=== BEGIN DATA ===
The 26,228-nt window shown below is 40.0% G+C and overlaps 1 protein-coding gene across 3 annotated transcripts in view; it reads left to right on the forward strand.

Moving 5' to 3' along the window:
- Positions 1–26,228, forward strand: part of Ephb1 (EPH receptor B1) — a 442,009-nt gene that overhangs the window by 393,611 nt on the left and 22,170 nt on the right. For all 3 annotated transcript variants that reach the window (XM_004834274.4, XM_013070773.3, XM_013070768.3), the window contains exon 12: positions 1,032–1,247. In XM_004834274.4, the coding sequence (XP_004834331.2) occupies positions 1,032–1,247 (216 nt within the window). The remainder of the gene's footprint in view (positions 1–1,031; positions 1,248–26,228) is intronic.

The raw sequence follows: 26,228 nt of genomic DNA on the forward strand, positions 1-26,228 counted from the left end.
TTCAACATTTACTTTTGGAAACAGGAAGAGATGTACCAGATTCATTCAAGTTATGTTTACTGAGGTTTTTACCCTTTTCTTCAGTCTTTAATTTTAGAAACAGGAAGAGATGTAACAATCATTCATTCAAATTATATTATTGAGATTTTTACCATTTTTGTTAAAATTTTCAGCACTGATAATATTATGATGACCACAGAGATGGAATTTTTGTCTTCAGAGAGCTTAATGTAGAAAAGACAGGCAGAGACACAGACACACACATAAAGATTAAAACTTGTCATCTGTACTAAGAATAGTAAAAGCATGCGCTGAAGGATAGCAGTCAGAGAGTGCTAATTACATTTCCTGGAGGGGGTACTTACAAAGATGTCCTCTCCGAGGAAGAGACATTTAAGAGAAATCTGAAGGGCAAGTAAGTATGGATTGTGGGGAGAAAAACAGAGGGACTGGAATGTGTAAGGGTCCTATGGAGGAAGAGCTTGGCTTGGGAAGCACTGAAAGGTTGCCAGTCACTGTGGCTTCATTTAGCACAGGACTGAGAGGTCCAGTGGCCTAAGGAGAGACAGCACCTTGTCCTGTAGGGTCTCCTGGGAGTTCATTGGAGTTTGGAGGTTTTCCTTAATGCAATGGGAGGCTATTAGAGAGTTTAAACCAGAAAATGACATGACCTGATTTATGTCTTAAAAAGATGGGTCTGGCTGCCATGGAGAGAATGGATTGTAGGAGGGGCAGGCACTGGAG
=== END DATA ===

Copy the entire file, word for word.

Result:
The 26,228-nt window shown below is 40.0% G+C and overlaps 1 protein-coding gene across 3 annotated transcripts in view; it reads left to right on the forward strand.

Moving 5' to 3' along the window:
- Positions 1–26,228, forward strand: part of Ephb1 (EPH receptor B1) — a 442,009-nt gene that overhangs the window by 393,611 nt on the left and 22,170 nt on the right. For all 3 annotated transcript variants that reach the window (XM_004834274.4, XM_013070773.3, XM_013070768.3), the window contains exon 12: positions 1,032–1,247. In XM_004834274.4, the coding sequence (XP_004834331.2) occupies positions 1,032–1,247 (216 nt within the window). The remainder of the gene's footprint in view (positions 1–1,031; positions 1,248–26,228) is intronic.

The raw sequence follows: 26,228 nt of genomic DNA on the forward strand, positions 1-26,228 counted from the left end.
TTCAACATTTACTTTTGGAAACAGGAAGAGATGTACCAGATTCATTCAAGTTATGTTTACTGAGGTTTTTACCCTTTTCTTCAGTCTTTAATTTTAGAAACAGGAAGAGATGTAACAATCATTCATTCAAATTATATTATTGAGATTTTTACCATTTTTGTTAAAATTTTCAGCACTGATAATATTATGATGACCACAGAGATGGAATTTTTGTCTTCAGAGAGCTTAATGTAGAAAAGACAGGCAGAGACACAGACACACACATAAAGATTAAAACTTGTCATCTGTACTAAGAATAGTAAAAGCATGCGCTGAAGGATAGCAGTCAGAGAGTGCTAATTACATTTCCTGGAGGGGGTACTTACAAAGATGTCCTCTCCGAGGAAGAGACATTTAAGAGAAATCTGAAGGGCAAGTAAGTATGGATTGTGGGGAGAAAAACAGAGGGACTGGAATGTGTAAGGGTCCTATGGAGGAAGAGCTTGGCTTGGGAAGCACTGAAAGGTTGCCAGTCACTGTGGCTTCATTTAGCACAGGACTGAGAGGTCCAGTGGCCTAAGGAGAGACAGCACCTTGTCCTGTAGGGTCTCCTGGGAGTTCATTGGAGTTTGGAGGTTTTCCTTAATGCAATGGGAGGCTATTAGAGAGTTTAAACCAGAAAATGACATGACCTGATTTATGTCTTAAAAAGATGGGTCTGGCTGCCATGGAGAGAATGGATTGTAGGAGGGGCAGGCACTGGAG